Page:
It's official: The world has gone crazy for natural gas. While deal after deal is being made for stakes in onshore plays in the U.S., offshore deals halfway around the world are booming as well. It seems with every passing day, more and more gas is discovered underneath the ocean floor. One region in particular has been particularly active: East Africa.
Discovering the joy of natural gas
Big Oil has been ramping up global exploration efforts, and nowhere is that more evident than East Africa. Toward the end of last year, Eni (NYSE: E ) announced a huge discovery off the coast of Mozambique. Last week, the company announced it had made another major find offshore of the country, bringing its total payload in the region to 30 trillion cubic feet. For comparison, that's more than three times the natural gas reserves of the United Kingdom.
It's estimated that 70% of the reserves are recoverable and the find has the potential to add $0.40 to Eni's per share value.
Things are also going very well for Statoil (NYSE: STO ) and ExxonMobil (NYSE: XOM ) in Tanzania, Mozambique's neighbor to the north. The two companies spudded a well 50 miles off the mainland in January, and though the well won't be completed until sometime in March, early results are promising.
In fact, there are great expectations for Tanzania's offshore reserves. Some see the number reaching as high as 60 trillion cubic feet in the next five years, which likely means billions of dollars in foreign investments.
East Africa is far from an ideal place to do business. Many of the countries are poor and many of the governments are unstable. Things are so bad in Somalia that 50 leaders from around the world are meeting in London today to develop a plan to help the country and improve the region's safety. The violent piracy that occurs offshore Somalia costs the world about $7 billion a year. If nothing is done, you can bet that number will go up as energy investment in the region continues to grow.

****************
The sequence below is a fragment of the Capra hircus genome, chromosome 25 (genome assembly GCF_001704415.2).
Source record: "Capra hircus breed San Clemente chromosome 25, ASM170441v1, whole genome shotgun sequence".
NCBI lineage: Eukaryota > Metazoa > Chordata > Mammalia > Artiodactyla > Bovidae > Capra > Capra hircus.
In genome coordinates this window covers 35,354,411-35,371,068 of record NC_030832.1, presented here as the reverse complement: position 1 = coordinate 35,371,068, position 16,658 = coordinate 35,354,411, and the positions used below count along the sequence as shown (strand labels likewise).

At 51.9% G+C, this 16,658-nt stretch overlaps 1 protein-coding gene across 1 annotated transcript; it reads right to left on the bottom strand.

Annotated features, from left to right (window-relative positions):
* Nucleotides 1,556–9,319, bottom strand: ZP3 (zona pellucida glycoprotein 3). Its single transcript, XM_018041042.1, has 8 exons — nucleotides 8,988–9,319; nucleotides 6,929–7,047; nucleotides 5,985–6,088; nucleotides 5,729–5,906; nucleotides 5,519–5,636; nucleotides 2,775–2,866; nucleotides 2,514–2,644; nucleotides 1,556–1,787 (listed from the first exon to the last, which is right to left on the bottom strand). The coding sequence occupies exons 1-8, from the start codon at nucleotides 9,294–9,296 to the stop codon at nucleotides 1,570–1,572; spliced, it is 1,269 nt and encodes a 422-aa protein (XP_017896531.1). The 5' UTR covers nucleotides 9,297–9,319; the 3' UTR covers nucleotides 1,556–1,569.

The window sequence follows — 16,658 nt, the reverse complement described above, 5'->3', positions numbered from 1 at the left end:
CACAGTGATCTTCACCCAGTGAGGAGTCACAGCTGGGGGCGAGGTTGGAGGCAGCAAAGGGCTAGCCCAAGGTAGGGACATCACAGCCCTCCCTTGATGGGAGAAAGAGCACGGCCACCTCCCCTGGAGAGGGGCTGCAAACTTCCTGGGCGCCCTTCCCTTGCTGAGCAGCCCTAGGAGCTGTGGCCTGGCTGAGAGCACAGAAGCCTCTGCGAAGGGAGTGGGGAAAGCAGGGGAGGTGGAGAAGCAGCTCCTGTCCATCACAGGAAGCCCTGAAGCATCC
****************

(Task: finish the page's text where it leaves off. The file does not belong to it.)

The major gas finds, and the ensuing liquefied natural gas exports, will drastically alter the economies in this region. Consider that as recently as 2010, there was little to no energy production coming from these countries.
||No oil, 110 BCF gas
||No oil, no gas
||No oil, 28 BCF gas exported in 2010
||No oil, no gas
Source: Energy Information Administration.
Essentially some of the poorest economies in the world will now move from zero to 60 at the hands of oil and gas companies. This will very likely go one of two ways: very well or terribly.
To its credit, the Tanzanian government has been quick to get its ducks in a row. It is in the process of drafting a natural gas "master plan," including a bill that would govern the treatment of gas revenue.
Still, Big Oil doesn't have the best reputation in Africa, and the growth of natural gas production in this region should be watched closely.
At least Shell isn't involved
It is now! Africa's most notorious oil producer, Royal Dutch Shell (NYSE: RDS-A ) , has joined the East African natural gas game with a bid to buy Cove Energy for $1.56 billion in cash. Cove holds an 8.5% stake in the Rovuma field offshore Mozambique that is operated by Anadarko Petroleum (NYSE: APC ) . Recoverable reserves there are estimated at 15 to 30 TCF.
When I first wrote about Cove Energy putting itself up for sale, I didn't list Shell as a potential buyer. But the company, perhaps best known in Africa for leaking oil all over Nigeria for the last 50 years, is intent on increasing its natural gas holdings. It already has assets in Tanzania, and is now looking to expand into Kenya and Mozambique. The Cove purchase will knock Mozambique off the list.
Cove's board is expected to approve the bid, meaning that the Mozambique government will have the final say on the purchase.
It is important for investors to pay attention to the development of specific projects in specific regions, but ultimately, the focus on East Africa signifies something on a much grander scale: In the next five years, there is going to be a lot of natural gas on the market.
Global demand is high now, but there is no sign it will abate anytime soon, especially as midstream infrastructure develops and natural gas is used more frequently as an alternative fuel to gasoline. In fact, now is the best time to consider the stock that's fueling that movement as we speak.